How efficient is your swing? Try this golf physical assessment to find out

Every once in a while there is a discovery, or technological breakthrough, in the game of golf that truly makes the game more enjoyable for everyone. Some examples are the modern golf ball, and the new hybrid golf clubs that make hitting out of the rough as easy as cutting through a stick of butter. Yes, these are all wonderful advances in equipment and golf technology. But in reality, are these breakthroughs really making us better golfers, or just simply making it easier for us to hit golf shots with the same old golf swing; a swing less efficient than what we are actually capable of executing?

Over the last decade, since the arrival of Tiger Woods, has come a new outlook on the game of golf. PGA and LPGA Tour Professionals are now recognized as pure athletes, as apposed to just golfers. Golf fitness has truly become one of the greatest breakthroughs in the history of the game. It’s great for golfers and great for the game.

Golf Fitness Magazine and its team of advisors continues to offer you the latest and greatest in golf-specific fitness to help you maximize your potential and further understand your body, in an effort to improve your golf game. Here we would like to offer you an opportunity to test yourself to see where you are in terms of your current physical fitness level. The following is a physical assessment screening that you can perform on your own or with a partner. This test will not necessarily tell you what you are capable of during a golf swing, but will instead help you recognize what you may be incapable of, and what faults this may cause throughout your swing. This knowledge is vital for many reasons, one being to reveal your body’s ability to produce a mechanically correct golf swing.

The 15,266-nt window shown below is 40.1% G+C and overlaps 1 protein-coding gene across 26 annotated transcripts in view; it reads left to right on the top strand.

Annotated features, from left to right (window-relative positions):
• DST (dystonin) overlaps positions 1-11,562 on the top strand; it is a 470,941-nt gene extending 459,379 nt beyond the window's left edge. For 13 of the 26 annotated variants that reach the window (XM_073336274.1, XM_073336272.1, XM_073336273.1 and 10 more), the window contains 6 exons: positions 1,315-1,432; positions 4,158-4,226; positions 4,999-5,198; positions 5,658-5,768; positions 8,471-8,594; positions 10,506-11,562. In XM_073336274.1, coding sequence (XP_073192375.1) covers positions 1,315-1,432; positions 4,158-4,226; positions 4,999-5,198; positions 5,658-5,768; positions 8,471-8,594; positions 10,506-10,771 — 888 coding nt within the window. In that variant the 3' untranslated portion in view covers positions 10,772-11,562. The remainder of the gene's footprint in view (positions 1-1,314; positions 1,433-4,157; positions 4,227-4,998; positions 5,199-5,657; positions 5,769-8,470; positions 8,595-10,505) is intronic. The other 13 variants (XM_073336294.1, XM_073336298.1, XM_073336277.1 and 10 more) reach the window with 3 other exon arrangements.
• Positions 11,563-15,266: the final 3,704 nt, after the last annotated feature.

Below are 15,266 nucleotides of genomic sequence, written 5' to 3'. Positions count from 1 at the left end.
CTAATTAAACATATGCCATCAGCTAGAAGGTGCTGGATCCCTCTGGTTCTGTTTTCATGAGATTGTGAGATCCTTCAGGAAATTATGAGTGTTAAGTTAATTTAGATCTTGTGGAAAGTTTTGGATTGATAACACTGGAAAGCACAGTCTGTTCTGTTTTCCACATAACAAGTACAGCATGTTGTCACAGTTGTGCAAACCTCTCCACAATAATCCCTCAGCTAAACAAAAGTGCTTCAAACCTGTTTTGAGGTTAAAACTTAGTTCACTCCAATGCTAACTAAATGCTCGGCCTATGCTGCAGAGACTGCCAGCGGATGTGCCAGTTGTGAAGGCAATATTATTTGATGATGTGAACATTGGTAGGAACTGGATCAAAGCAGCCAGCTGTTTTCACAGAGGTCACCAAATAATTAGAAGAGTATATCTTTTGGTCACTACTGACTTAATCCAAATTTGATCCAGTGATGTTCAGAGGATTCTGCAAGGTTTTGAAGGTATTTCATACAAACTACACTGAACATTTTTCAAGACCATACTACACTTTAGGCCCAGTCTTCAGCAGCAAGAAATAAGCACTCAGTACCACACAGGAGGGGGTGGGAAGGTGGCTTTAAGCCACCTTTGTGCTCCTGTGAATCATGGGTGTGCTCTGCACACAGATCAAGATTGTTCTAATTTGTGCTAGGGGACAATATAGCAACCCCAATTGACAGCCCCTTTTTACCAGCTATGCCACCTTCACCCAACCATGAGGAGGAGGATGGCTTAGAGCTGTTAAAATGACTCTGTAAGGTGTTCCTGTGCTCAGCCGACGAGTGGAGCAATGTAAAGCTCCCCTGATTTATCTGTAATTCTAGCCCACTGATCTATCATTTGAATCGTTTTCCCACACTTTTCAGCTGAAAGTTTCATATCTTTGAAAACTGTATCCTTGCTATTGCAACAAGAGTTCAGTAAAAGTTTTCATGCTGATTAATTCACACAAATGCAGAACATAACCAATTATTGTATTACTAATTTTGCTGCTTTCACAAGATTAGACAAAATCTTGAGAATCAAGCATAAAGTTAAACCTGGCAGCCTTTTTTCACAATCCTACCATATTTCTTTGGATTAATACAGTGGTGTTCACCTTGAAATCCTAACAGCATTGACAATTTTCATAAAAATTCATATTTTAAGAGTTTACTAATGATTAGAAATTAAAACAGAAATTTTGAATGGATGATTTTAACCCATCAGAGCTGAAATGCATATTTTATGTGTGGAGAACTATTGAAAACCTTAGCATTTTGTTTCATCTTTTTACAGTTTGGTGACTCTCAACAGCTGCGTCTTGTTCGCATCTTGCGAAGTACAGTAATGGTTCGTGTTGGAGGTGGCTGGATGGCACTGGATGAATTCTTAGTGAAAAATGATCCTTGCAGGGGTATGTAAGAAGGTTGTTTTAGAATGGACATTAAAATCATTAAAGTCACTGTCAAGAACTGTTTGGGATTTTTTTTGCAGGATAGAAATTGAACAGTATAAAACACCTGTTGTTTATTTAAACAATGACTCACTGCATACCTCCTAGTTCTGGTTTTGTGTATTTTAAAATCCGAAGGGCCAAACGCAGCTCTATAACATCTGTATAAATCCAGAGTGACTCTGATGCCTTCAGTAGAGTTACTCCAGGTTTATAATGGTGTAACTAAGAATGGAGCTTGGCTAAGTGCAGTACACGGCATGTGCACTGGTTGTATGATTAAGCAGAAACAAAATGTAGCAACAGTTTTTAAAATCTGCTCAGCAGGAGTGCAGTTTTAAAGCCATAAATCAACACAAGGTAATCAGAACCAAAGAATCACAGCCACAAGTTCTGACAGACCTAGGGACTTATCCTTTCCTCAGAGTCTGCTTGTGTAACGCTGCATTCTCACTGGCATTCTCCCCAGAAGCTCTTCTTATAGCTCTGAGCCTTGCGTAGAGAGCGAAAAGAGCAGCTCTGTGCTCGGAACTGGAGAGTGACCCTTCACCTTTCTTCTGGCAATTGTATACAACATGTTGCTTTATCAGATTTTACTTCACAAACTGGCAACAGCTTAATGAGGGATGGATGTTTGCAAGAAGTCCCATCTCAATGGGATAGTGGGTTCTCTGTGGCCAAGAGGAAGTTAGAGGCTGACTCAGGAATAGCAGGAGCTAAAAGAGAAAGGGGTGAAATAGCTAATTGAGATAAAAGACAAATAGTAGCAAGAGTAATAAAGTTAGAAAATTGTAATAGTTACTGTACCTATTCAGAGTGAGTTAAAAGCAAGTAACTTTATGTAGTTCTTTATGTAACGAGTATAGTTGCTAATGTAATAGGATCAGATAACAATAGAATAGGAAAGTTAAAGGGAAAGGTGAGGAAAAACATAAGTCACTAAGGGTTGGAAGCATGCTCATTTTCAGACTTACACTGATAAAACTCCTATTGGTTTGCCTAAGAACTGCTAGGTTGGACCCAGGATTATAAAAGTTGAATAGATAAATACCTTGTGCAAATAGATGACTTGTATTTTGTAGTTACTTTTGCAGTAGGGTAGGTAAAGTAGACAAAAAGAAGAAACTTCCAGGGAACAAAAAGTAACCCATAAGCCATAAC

This test will help you measure the overall mobility in your legs, ankles, shoulders and spine. If you are unable to perform this test, it is likely that you will not be able to maintain your spine angle throughout your down-swing. The natural tendency is to thrust your hips toward the ball at the start of the downswing, thus pulling yourself up and out of the shot.

  • With your feet shoulder-width apart, and toes pointing forward, hold a golf club directly over your head so the club is parallel with your shoulders.
  • Squat down as far as possible, keeping your heels flat on the ground and the golf club directly over your head.
  • To pass the Overhead Deep Squat Test you must be able to squat down far enough so that your legs are parallel with the ground, while continuing to look forward and keeping the golf club overhead.


This test measures the mobility in your hamstrings and lower back, but can also detect certain problems or stiffness in your hips which can limit a proper set up for your full swing shot or putting stroke. If you are unable to perform this test, you will not be able to maintain your posture (body angles) throughout your swing which will make it difficult to keep the club on plane.

  • Lie on your back, with both legs and your head flat on the ground. Have a partner place a driver shaft, perpendicular to the ground, on the outside of your right leg, halfway between your hip and knee.